Hello… If you are reading this, you have found humanity's third attempt at making contact with our intergalactic brothers and sisters. I send this essay along with the Voyager 3.0 in the hope that you find it and read it. Our cosmic address is Planet Earth, The Solar System, Milky Way galaxy, Virgo Star Cluster. I know our location is not all that special in the grand scheme of things but before you rule us out as ordinary, please read the following story of mine for this may change your viewpoint of us. I don't know about your planet, but our globe and its citizens are still firmly attached to political distinction and economic supremacy. As a result, small countries and vulnerable people are often bullied and exploited. My country Tibet happens to be one of them. It was invaded and taken over by China in 1959. I was born on foreign soil as a refugee in India and as ironic as it is, I have never been to Tibet. My father fled Tibet in the year 1981 at age 13 with thousands of other Tibetans to seek asylum in India under the guidance of H.H the 14th Dalai Lama and has never been able to go back since. My mother, like me, was born in India and has never been to Tibet. Throughout my life, people would ask me, “Where are you from?”: A question easy for many people to answer but not for me. I would say “I am from Tibet,” but in the next breath I would have to add “but I have never been to Tibet.” People would either frown or laugh hearing that response. That would always be saddening. I was desperately in search of identity whereas most people were entitled to it since they were born. Growing up like that might seem dark, and it was until the Universe found me. I was a small kid (age 8) when my mother showed me picture books of Dinosaur and the next thing I knew, I was attached to it. Memorizing and visualizing different dinosaurs became my favorite past time and digging the earth in search of fossils became my best-loved adventure. With curious ventures like this, I was already in love with science, but it was when we were learning the universal law of Gravity that I realized that science was much more than just 'curious adventures.' It was a way to see universal connections- connections spanning beyond Space and Time. The equations of gravity told me that everything in the universe obeys the same law of gravity and is connected in that way. In some deep sense, I am connected to you and you are connected to me as well. This glimpse of a universal connection started my quest to look for more of our connections. I read books like Selfish Gene, Feynman lectures, Upright thinkers and A brief history of time. I watched youtube videos from the World Science Festival, Vsauce, and Kurzegast. I listened to podcasts such as Waking up, Startalk and Infinite monkey cage. And the more I looked, the more our connections seemed obvious: How we live, interconnected, through a delicate food web, How all of us humans evolved from the plains of Africa sharing the same genetic makeup, and how all of us atomically came from the stardust of distant Supernovae. Only then did I realize how petty our human-made political differences are in comparison to our shared reality of physical laws. In the face of that realization, worrying about my political insignificance seemed stupid. Instead, I started to see how connected we are to each other and felt a strong sense of love for everyone. I also started to see how our actions affect our shared planet and became morally and ecologically concerned about it. So dear Alien, although I have never met you, I still hold a strong sense of respect and love for you. These series of realizations, for me, was an indicator of how strong knowledge of the Universe can be in the service of Unity and peace. That's why I became a ‘Student of the Universe' passionately in pursuit of the physical laws that the universe has to teach us in the hope that I can foster these realizations to create our Universe a better place to live in. So Dear Alien, if you are still reading this, I hope you understand now that our planet is unique not because of its location but because of stories like mine. Thank you for reading, Tenzin Jampa Student of the Universe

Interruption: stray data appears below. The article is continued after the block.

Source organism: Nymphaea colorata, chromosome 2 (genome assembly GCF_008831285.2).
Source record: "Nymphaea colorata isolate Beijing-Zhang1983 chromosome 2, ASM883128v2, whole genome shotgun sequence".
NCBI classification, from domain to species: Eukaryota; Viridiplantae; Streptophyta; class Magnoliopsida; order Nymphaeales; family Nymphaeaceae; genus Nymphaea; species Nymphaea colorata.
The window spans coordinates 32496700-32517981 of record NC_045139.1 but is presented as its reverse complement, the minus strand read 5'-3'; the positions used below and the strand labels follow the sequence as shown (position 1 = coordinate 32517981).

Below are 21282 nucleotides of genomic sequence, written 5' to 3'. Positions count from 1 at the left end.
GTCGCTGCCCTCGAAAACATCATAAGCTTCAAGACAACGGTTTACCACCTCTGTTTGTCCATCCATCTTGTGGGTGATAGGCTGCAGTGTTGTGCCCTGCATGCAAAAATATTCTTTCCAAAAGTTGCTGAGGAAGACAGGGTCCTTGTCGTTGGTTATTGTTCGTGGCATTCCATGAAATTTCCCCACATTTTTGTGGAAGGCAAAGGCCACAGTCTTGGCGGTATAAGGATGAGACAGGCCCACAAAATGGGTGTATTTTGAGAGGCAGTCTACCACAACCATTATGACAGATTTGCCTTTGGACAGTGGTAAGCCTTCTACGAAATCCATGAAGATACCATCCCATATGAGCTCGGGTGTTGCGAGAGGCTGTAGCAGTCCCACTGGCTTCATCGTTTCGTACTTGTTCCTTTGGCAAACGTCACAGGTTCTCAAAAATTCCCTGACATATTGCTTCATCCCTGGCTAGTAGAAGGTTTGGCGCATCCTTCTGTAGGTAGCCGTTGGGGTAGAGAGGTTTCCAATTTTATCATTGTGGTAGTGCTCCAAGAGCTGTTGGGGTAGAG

I'm a plusize 50 year old housewife from Llanelli Carmarthenshire South Wales,i am a novice writer with aspirations of becoming a well known writer of poetry and short stories,coffee break stroies to be exact,i like to say it as it is with no frills and crimped edges,my mother brought me up as a devout Christian alongside my 3 siblings,two bothers and a sister,growing up for a time by a fram which gave us a love of the outdoors,memories of riding on my neighbours horse Betsy overlooking the whole of Burry Port we liked tocall Lookout we had a middle class upbringing,my father a photographer in his spare time and a Garage Proprioter and my mother a small business woman selling second hand clothes in her shop in Pembrey she always used to say what a clothes horse i was as i was only 2 at the time but had racks of clothes to choose from,after battling with alcohol for severl years my fatherdied when i was just 12 years old leaving us his estate a house and land adjacent to it,children of the manor and spoilt for space we enjoyed picking from our fruit trees in our lawns and fields,my grandmother who owned a limosene company before she passed away 8 months before my father was a woman of substamce who loved to go to auctions and buy the picks of the day from under everyone elses nose,etiquette lessons from my bygone era wernt needed when i grew up as my grandmother maud was from the victorian era,then on the other side of mymaternal family my grandmother who was the lovechild of Josef Stalins son Benjamin who as research goes must have been illigitimate,after my great grandmother died after being shunned from the little village of Rhandermwyn in Llandovery her father Benjamin placed her in a convent to be brought up by nuns afterward he retured to rejoin the war effort,my grandmother then moved to South Hampton and she herself became a military nurse and became an SRN, at her time there she met my grandfather an army officer and they gor married,after having 3 children and one who sadly died at birth anmed Dewi the 3 chilkdren were brought up in Hendy Pontradulais West Glamorgan,my motherthe youngest of the three was a war child born in 1942,Colin my uncle then became a Royal Marine and served abroad,i often helped my grandmother to work at Industrial supply a rag factory cutting rags for industries in Wales for cleaning purposes,i grew up for the most part in Burry Port Carmarthenshire and attended an all girls school,making friends with girls i am still in contact with now thanks to facebook,my mother fraught wuth health problems has battled through 3 heart attacks and 3 bowel cancer scares,now 76 years old i pray every day that she reaches 80 and we'll see where we go from there,i got married to a man from the Bryn Llanelli part of a Catholic family the youngest of 9 siblings,a factory girl from the age of 16 i worked in Parsons Pickles , Swansea Components and Microloom L.T.D,amongst others,after getting married to Kevin at the age of 21,we settled down to family life as i had our first child in August of 1990 a son named Martin,then in 1991 i gave birth to our first daughter Kimberley,then in 1993 Rebecca came along our third child, and after 8 years Rhydian appeared our fourth and final child,struggling financially we worked hard to make ends meet byme working as a cleaner in Trostre works and Kevin working alongside me as a cleaner too, Llanelli being a black spot for jobs at that time we found ourselves living off the state for around 8 years,everyone blamed the unemployment on Thatchers Conservative rule, not being political myself i went deeply into the faith i had been brought up with and started to studythe scriptures,after 4 years studying with a lovely lady named Mabel one of Jehovahs Witnesses i got baptized in November of 1992 witnesses by my husband and two children by the poolside,protected by the congregation we found the struggle easier to bear,after Labour got into powere things were looking up,again not being a political person i put no hopes in the Governments as i was a concientious objector and still dont beleiev in taking part in the war effort unlike my previous family members some of which became Jehovahs Witnesses too,not wanting to talk about my bad experiences i will say just this , that in 2012 i was taken from my home by black -ops military Police and taken on a mission against my will and was gang raoed aboard a boat full of illegal black African immigrants,i got pregnant and gave birth to triplets 9 months later all insecret and kept quiet,the babies were taken away from me at birth,so now to summerize i am still living in Llwynhendy with my husband and two sons,my daughters having moved out to bring up their own familes,i have six beautiful grandchildren,i have a small business that i run from home jus eeking out a living my goal is to become a recognized writer of Coffee break stories and poetry,i'm entering this competition with the hope of winning the prize to spur me on